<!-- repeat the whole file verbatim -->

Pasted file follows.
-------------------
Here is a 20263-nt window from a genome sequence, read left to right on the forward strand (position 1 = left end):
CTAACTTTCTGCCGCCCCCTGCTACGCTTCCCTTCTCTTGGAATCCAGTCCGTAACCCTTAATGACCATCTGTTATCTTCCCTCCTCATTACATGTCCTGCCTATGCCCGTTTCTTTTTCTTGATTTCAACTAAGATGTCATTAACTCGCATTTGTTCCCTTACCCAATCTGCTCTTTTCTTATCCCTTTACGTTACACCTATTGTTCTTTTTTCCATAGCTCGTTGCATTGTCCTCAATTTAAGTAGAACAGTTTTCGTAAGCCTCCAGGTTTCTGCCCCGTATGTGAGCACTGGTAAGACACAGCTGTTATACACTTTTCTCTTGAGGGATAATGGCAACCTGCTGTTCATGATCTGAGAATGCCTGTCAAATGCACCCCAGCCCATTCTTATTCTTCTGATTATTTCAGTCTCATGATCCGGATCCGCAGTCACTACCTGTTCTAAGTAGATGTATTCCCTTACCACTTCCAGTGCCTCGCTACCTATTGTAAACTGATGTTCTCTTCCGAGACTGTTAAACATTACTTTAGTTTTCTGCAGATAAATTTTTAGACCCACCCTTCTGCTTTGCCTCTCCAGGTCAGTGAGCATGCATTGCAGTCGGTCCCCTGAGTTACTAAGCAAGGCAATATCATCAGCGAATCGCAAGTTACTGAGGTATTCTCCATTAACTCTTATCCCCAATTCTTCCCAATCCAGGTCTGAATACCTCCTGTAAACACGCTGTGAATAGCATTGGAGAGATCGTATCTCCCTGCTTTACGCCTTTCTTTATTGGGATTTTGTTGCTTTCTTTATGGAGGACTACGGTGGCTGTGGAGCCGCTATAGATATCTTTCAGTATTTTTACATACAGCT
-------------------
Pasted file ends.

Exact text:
Here is a 20263-nt window from a genome sequence, read left to right on the forward strand (position 1 = left end):
CTAACTTTCTGCCGCCCCCTGCTACGCTTCCCTTCTCTTGGAATCCAGTCCGTAACCCTTAATGACCATCTGTTATCTTCCCTCCTCATTACATGTCCTGCCTATGCCCGTTTCTTTTTCTTGATTTCAACTAAGATGTCATTAACTCGCATTTGTTCCCTTACCCAATCTGCTCTTTTCTTATCCCTTTACGTTACACCTATTGTTCTTTTTTCCATAGCTCGTTGCATTGTCCTCAATTTAAGTAGAACAGTTTTCGTAAGCCTCCAGGTTTCTGCCCCGTATGTGAGCACTGGTAAGACACAGCTGTTATACACTTTTCTCTTGAGGGATAATGGCAACCTGCTGTTCATGATCTGAGAATGCCTGTCAAATGCACCCCAGCCCATTCTTATTCTTCTGATTATTTCAGTCTCATGATCCGGATCCGCAGTCACTACCTGTTCTAAGTAGATGTATTCCCTTACCACTTCCAGTGCCTCGCTACCTATTGTAAACTGATGTTCTCTTCCGAGACTGTTAAACATTACTTTAGTTTTCTGCAGATAAATTTTTAGACCCACCCTTCTGCTTTGCCTCTCCAGGTCAGTGAGCATGCATTGCAGTCGGTCCCCTGAGTTACTAAGCAAGGCAATATCATCAGCGAATCGCAAGTTACTGAGGTATTCTCCATTAACTCTTATCCCCAATTCTTCCCAATCCAGGTCTGAATACCTCCTGTAAACACGCTGTGAATAGCATTGGAGAGATCGTATCTCCCTGCTTTACGCCTTTCTTTATTGGGATTTTGTTGCTTTCTTTATGGAGGACTACGGTGGCTGTGGAGCCGCTATAGATATCTTTCAGTATTTTTACATACAGCT